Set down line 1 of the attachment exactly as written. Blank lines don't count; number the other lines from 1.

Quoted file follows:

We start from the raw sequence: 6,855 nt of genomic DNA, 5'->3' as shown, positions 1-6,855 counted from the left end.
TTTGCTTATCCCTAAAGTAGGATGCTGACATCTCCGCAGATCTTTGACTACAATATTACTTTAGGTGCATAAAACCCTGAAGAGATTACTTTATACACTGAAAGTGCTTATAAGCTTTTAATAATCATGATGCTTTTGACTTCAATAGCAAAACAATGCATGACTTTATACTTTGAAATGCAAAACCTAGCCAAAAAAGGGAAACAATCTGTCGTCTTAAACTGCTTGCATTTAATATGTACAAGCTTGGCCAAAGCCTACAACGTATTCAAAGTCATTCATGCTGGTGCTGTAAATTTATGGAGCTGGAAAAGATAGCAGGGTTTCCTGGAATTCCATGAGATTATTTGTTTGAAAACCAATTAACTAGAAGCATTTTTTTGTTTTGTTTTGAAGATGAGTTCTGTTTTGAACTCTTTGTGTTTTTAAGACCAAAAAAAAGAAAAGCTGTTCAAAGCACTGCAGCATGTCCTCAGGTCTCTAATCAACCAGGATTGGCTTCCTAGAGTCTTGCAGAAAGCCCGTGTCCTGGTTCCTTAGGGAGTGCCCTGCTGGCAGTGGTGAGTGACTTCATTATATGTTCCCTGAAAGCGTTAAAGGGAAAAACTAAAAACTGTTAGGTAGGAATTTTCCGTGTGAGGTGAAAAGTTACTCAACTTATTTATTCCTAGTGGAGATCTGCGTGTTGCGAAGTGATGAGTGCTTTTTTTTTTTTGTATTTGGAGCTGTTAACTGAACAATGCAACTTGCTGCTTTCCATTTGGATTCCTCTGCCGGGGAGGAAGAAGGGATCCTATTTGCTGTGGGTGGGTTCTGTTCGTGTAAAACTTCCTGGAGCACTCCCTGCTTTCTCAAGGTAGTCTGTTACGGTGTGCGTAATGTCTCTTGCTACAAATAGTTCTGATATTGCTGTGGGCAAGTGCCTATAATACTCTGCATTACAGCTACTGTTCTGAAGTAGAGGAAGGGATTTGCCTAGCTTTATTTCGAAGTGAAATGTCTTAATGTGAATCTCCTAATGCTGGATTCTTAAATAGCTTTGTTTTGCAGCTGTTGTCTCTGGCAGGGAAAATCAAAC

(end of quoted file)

We start from the raw sequence: 6,855 nt of genomic DNA, 5'->3' as shown, positions 1-6,855 counted from the left end.